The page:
The Ideal Single Winner Method

New Democracy donald at
Tue Apr 8 07:36:16 PDT 1997

Dear List members,

     On the fool's day - Steve wrote the following: "This seems like a good
time to explain the ideal single-winner voting method, known as INSTANT

     At first I thought Steve was playing the fool - but now I am going to
take him at face value.

     Yes Steve - you are correct - the method is the ideal method to use
for any single-winner election. It is head and shoulders above any other
single-winner method. You are doing great Steve - you are improving - you
are starting to learn.

     This method already has a name - it is called Preference Run-off -
which is a part of Preference Voting - which is the name I use because of
its greater name recognition - but what's in a name. A rose by any other
name would still smell as sweet - oh! how sweet it is. If you are able to
get people to use instant consensus then I'll say more power to you.

     I have long advocated that all run-offs should be worked until the
number of candidates left are equal to the number of seats we are going to
fill - even if we have a candidate with a majority on the first count. The
following text on that point is from my web site - read it again for the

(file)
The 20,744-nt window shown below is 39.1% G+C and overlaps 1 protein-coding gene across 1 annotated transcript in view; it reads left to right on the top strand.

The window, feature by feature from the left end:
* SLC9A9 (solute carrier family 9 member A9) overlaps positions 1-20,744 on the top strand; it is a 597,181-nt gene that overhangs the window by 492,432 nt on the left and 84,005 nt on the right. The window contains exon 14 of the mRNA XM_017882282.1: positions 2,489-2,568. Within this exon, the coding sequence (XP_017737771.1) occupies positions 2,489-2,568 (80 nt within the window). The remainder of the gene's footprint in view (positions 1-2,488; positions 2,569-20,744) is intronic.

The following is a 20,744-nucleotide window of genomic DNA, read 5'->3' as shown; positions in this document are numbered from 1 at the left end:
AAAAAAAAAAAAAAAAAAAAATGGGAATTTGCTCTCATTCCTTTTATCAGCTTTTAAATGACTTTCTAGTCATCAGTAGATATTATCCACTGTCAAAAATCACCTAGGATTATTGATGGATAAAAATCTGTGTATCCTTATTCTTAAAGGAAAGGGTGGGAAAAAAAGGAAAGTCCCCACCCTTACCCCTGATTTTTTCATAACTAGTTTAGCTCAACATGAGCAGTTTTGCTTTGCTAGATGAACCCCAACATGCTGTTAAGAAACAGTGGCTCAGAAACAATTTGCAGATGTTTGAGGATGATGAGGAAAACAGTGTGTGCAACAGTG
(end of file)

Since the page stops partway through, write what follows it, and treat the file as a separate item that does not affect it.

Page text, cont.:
first time.

     "It is possible that one of the candidates had a simple majority on
the first tally or on the second, or before most other candidates were
dropped. For academic reasons the routine of running a tally, dropping only
the one lowest candidate, transferring the votes, and repeating it over and
over, should be followed until only one candidate remains. This will leave
a record that gives the final strength and popularity of all candidates.
The final candidate could end up with more than eighty percent of the vote
- that would be a good vote of confidence."

     Speaking of web sites - when is your site going to be ready for us to
see? I hope to find a few more gems like instant consensus among your

     Keep up the good work Steve - this fool's day was a great day for both
you and the election reform movement.

Donald Eric Davison of New Democracy at

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